1. To prepare the salmon, heat the oven to 375°F. Lightly oil a baking pan and place the salmon fillets in baking pan skin side down. Salt and pepper each salmon fillet. 2. In a small bowl, whisk together the olive oil, honey and lemon juice; stir into this mixture the scallions, dill and parsley. 3. Smear herb mixture over each salmon fillet. Roast salmon for 15 to 17 minutes. 4. To prepare the greens, while the salmon is in the oven, place a large shallow pan over medium heat and add garlic slivers and olive oil. 5. Once garlic starts frying, let cook for 30 seconds and then add spinach (in batches if too much for the pan) and salt and turn heat up to medium high. 6. Cook spinach, stirring and turning it over constantly (adding more spinach once enough has wilted to provide room in pan), for 3 to 5 minutes. Remove from heat. 7. Divide spinach into 6 portions and serve salmon fillets over spinach.

GOAT CHÉVRE FRITTATA: PER SERVING: Calories: 140 Total Fat: 10g Saturated Fat: 2.5g Trans Fat: 0g

Cholesterol: 180mg Sodium: 300mg Carbohydrate: 3g Fiber: 1g Sugars: 1g Protein: 9g

LEMON HERBED SALMON W. GARLICKY SPINACH: PER SERVING: Calories: 290 Total Fat: 18g Saturated Fat: 2.5g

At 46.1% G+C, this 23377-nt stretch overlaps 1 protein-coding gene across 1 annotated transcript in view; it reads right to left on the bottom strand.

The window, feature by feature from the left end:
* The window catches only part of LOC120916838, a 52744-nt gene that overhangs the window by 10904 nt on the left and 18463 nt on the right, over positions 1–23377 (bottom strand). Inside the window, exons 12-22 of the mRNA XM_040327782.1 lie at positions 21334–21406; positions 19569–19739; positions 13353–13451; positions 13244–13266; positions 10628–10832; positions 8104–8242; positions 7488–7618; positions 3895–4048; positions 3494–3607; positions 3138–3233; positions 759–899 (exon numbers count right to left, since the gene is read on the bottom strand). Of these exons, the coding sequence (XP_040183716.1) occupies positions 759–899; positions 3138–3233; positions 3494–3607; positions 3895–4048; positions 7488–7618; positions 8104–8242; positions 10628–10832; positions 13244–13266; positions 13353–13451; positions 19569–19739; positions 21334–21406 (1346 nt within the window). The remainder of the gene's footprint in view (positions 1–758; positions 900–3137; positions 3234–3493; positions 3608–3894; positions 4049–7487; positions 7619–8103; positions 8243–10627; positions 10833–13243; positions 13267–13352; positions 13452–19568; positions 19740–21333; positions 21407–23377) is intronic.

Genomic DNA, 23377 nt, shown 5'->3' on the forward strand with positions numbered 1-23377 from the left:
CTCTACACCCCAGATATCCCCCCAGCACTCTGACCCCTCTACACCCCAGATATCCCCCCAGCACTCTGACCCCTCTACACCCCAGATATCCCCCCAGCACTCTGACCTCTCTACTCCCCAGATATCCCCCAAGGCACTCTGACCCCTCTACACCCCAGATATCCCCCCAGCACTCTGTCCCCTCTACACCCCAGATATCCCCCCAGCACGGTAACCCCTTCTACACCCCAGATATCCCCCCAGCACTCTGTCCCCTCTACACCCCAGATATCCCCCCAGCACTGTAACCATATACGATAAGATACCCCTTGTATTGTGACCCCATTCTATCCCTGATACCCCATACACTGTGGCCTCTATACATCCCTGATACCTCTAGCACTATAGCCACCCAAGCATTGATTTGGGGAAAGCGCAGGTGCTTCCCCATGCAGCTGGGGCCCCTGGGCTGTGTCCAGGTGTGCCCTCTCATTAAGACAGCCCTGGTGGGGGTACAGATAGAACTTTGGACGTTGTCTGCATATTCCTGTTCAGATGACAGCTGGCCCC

Dressing 3 tablespoons rice vinegar 3 teaspoons Lunds & Byerlys Pure Maple Syrup ¼ teaspoon Lunds & Byerlys Sea Salt 3 tablespoons California Olive Ranch Olive Oil Salad 3 cups curly kale, stems removed and chopped 1 cup purple cabbage, thinly sliced 1⁄2 cup carrots, matchstick size julienne ¼ cup red onion, thinly sliced in half rings 1 cup blueberries 1⁄3 cup cashew pieces, roasted and salted 3 tablespoons sunflower seeds, roasted and salted 1⁄3 cup dried cranberries 1. To prepare edamame beans, bring 3 cups water to a boil. Drop in frozen edamame beans and quickly blanch for 1 to 2 minutes. Immediately immerse in cold ice water. Drain. 2. To make dressing, whisk together vinegar, maple syrup and salt in a small bowl. Slowly whisk in olive oil to emulsify. 3. Right before serving, in large bowl combine all ingredients. Toss to coat. ■

Trans Fat: 0g Cholesterol: 75mg Sodium: 340mg Carbohydrate: 7g Fiber: 2g Sugars: 2g Protein: 27g

K I N G KO N G S T R O N G SUPERFOOD SALAD: PER SERVING: Calories: 320 Total Fat: 20g Saturated Fat:

3g Trans Fat: 0g Cholesterol: 0mg Sodium: 280mg Carbohydrate: 32g Fiber: 6g Sugars: 20g Protein: 7g

* Nutrition content of these recipes is calculated by a registered dietitian nutritionist. Due to variations in ingredients and measurements, values are approximations. Nutrients provided for this recipe represent values based on the best available information. This information is not intended to treat or diagnose. Please consult your physician for diet recommendations specific to your personal needs.

LUNDSandBYERLYS.com real food 11


Lunds & Byerlys meat and seafood

Regal Springs Tilapia Partnering to provide you with the best fully traceable and sustainable seafood BY SCOTT KERSTING, DIRECTOR OF MEAT & SEAFOOD